American Inventor Stupidity

OK. I admit it. I’m watching American Inventor.

And I just can’t stop wanting to scream at the TV “The solution to burning christmas trees isn’t a fancy invention for fire suppression. STOP PUTTING FIRE HAZARDS IN YOUR HOUSE.”

There. That’s my invention. Leave the trees outside. Fires suppressed. I haven’t had a real christmas tree inside the house for, what? A quarter century?

Now, where’s my million dollars?

9 thoughts on “American Inventor Stupidity”

  1. Seriously, though. My sister-in-law is from the Czech Republic and up until fairly recently they still put sparklers on their Christmas tree. My brother still can’t forget what THAT was like the first time he visited for the holiday.

    Then again, it also seems to be a Czech tradition to keep a carp in the bathtub for a few days before Christmas for the big holiday dinner. So, whatever. To each, his own.

    The real tradition in our house (candles and kerosene aside) is to save last year’s tree and burn it the next year in the fireplace on Christmas day (a childhood tradition of my husband’s). Can I justify that since we’re getting a little heat out of it? We use a wood stove, so it’s even a little efficient! 🙂

  2. Yeah – 30 million Christmas trees sold each year – doesn’t seem to be so unsafe — they keep selling them.
    I am Voting for the cool HT Racers toys — 1-866-874-2503

  3. We had the same fake tree every year as a kid, it came over with us to the UK so was a little bit of home. My bro and I used to measure ourselves against it every year to see how much we had grown, sadly my brother beat it in height but I never did.

    I just love this conversation is taking place in July. What did you say the temperature was there again? Something-crazy-degrees-c wasn’t it? 🙂

  4. @Martha: ah, the traditional Czech Christmas Carp… And burning the tree in a wood stove is a good idea – at least a new tree didn’t have to get chopped. Reduce. Reuse. Recycle. 🙂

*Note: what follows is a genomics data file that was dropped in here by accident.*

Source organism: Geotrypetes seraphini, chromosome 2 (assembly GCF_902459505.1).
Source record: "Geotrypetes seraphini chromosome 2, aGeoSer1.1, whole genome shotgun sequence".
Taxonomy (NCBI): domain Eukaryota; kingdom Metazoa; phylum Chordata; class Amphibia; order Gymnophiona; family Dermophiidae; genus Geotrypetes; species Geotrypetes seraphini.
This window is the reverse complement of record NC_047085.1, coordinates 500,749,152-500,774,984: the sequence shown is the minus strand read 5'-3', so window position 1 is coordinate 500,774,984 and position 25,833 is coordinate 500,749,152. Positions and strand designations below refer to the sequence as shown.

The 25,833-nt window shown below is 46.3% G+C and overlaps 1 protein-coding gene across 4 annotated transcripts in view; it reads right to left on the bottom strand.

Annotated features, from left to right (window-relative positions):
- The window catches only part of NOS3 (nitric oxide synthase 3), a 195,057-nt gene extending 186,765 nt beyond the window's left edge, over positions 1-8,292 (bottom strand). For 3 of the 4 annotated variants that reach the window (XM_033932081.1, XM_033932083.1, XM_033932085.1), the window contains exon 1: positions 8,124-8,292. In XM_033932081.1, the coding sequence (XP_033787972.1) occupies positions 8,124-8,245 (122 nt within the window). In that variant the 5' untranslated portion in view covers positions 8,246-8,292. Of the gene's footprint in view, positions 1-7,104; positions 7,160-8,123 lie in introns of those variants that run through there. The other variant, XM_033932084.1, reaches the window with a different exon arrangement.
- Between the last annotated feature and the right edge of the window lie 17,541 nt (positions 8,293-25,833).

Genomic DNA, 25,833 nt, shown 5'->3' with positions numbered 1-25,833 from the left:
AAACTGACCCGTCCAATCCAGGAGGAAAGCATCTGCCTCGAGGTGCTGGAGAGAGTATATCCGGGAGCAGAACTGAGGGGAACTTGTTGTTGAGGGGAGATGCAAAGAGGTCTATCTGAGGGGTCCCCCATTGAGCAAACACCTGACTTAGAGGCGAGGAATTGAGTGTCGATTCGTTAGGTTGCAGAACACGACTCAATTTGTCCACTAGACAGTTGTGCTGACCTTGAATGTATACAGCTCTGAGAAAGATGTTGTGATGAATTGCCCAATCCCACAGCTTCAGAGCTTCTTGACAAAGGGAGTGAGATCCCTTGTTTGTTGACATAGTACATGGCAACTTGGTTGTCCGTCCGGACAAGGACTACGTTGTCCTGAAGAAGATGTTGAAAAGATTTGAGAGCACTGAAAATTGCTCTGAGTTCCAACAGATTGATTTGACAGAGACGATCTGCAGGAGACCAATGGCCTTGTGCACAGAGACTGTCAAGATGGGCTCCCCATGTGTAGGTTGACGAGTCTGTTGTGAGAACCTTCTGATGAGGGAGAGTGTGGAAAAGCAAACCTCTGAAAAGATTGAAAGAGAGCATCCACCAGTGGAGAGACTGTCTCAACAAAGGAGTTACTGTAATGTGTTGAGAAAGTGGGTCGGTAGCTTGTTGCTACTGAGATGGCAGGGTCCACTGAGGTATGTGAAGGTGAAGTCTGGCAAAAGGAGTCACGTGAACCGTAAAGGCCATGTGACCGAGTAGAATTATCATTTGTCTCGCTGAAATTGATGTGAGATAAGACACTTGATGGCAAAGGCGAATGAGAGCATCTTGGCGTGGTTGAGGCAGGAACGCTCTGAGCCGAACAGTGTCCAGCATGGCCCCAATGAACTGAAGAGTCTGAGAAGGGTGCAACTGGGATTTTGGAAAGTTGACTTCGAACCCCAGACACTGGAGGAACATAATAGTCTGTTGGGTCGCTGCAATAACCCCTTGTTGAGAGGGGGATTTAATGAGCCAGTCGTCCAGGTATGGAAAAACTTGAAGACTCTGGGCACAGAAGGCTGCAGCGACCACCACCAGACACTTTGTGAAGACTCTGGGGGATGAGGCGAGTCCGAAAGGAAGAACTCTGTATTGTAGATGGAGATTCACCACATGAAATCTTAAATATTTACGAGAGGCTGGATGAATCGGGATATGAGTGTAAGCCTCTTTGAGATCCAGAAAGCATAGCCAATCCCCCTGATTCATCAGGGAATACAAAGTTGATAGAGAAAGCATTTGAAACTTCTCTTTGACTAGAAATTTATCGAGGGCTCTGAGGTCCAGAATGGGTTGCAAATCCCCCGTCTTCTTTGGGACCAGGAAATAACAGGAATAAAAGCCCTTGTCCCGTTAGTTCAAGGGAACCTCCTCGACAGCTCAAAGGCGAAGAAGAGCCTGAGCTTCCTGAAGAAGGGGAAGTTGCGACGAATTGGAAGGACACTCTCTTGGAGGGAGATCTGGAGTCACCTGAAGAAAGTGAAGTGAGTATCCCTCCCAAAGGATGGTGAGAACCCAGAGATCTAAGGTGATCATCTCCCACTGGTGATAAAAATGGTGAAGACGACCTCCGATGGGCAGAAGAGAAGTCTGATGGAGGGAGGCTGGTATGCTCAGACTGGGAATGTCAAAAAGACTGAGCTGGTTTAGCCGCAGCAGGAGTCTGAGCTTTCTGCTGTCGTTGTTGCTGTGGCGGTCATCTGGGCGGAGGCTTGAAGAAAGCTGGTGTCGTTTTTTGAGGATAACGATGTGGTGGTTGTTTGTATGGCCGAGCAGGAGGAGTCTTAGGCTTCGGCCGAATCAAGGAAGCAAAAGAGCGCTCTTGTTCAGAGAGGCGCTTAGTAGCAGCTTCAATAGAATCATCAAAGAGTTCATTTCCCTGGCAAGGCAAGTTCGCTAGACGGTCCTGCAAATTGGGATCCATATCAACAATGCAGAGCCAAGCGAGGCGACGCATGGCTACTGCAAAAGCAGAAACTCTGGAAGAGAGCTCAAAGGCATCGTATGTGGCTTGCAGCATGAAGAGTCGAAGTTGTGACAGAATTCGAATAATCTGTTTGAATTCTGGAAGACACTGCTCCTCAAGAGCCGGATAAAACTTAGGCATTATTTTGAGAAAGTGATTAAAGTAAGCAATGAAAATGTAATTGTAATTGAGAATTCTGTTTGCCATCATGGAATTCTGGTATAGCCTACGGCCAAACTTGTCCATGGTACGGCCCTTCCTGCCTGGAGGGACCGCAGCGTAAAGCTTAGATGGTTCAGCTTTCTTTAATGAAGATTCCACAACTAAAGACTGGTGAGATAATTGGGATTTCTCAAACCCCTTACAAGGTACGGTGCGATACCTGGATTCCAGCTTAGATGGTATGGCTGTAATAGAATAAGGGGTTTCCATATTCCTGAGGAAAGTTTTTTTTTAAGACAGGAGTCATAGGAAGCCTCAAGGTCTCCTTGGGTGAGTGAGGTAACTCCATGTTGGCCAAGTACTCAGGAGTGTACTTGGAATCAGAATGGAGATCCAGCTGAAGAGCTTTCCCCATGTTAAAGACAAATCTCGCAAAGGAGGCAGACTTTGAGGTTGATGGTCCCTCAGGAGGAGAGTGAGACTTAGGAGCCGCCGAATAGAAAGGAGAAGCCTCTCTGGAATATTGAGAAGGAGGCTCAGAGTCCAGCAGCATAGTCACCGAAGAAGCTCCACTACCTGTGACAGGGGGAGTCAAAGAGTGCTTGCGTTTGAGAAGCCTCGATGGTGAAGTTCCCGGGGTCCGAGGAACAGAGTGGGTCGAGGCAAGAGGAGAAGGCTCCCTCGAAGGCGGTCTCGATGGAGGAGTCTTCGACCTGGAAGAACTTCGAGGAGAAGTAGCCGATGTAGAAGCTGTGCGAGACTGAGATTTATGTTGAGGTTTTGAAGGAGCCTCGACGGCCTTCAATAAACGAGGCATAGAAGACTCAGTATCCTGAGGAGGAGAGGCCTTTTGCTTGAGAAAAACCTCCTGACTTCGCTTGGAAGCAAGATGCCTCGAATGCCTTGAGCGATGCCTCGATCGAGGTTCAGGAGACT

@todd: it may not be a significant percentage of trees that wind up burning down a house, but the inventor’s logic was “if I only save one child’s life, this invention will have been worth it.” The only guaranteed way to save a life from fire is to prevent the fire in the first place. Don’t put kindling inside your house. And if you insist on putting kindling in your living room, draped in flammable items, and decorated with flammable presents underneath, maybe keep flames or other sources of ignition well away from it. Just seems a little more intelligent than placing a pressurized water canister beneath the tree, connected to a heat sensitive plug on top of the tree, hoping it all works properly in case of fire. And also hoping that it doesn’t decide that the christmas lights are too hot and dousing the living room (and all of the presents) just for something to do… Seems silly, is all…

    @Chris: it’s christmas in July! It’s only supposed to hit 27˚C here today (thankfully) but it’s a DRY heat. badump bum.

  5. What really pissed me off about that episode (I watched large parts of the show, by co-incidence, for the first time ever recently before seeing this post during a search for something else altogether), was the creepy, manipulative way the judges dragged out the announcements of moving on or not. Man, it was sickening seeing those snotty repeated close-ups of the faces of the contestants, trying like vultures for emotion and tears. I don’t plan on watching that show again for that specific reason. 🙁

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